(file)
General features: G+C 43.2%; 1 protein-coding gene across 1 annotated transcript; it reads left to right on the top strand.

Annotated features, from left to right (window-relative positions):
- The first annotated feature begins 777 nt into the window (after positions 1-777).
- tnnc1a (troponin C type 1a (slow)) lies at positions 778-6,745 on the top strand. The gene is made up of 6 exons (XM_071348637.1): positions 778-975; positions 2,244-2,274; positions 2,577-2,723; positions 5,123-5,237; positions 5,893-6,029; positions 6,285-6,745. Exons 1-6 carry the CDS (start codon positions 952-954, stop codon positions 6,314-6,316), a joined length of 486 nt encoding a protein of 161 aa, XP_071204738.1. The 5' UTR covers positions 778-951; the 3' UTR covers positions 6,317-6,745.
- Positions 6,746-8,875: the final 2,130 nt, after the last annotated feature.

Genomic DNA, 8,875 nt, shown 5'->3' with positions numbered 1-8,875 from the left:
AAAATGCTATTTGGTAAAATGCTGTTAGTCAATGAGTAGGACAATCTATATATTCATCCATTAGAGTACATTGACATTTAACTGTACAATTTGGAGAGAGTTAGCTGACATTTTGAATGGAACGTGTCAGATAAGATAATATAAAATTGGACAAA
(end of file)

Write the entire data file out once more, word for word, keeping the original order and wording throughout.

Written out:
General features: G+C 43.2%; 1 protein-coding gene across 1 annotated transcript; it reads left to right on the top strand.

Annotated features, from left to right (window-relative positions):
- The first annotated feature begins 777 nt into the window (after positions 1-777).
- tnnc1a (troponin C type 1a (slow)) lies at positions 778-6,745 on the top strand. The gene is made up of 6 exons (XM_071348637.1): positions 778-975; positions 2,244-2,274; positions 2,577-2,723; positions 5,123-5,237; positions 5,893-6,029; positions 6,285-6,745. Exons 1-6 carry the CDS (start codon positions 952-954, stop codon positions 6,314-6,316), a joined length of 486 nt encoding a protein of 161 aa, XP_071204738.1. The 5' UTR covers positions 778-951; the 3' UTR covers positions 6,317-6,745.
- Positions 6,746-8,875: the final 2,130 nt, after the last annotated feature.

Genomic DNA, 8,875 nt, shown 5'->3' with positions numbered 1-8,875 from the left:
AAAATGCTATTTGGTAAAATGCTGTTAGTCAATGAGTAGGACAATCTATATATTCATCCATTAGAGTACATTGACATTTAACTGTACAATTTGGAGAGAGTTAGCTGACATTTTGAATGGAACGTGTCAGATAAGATAATATAAAATTGGACAAA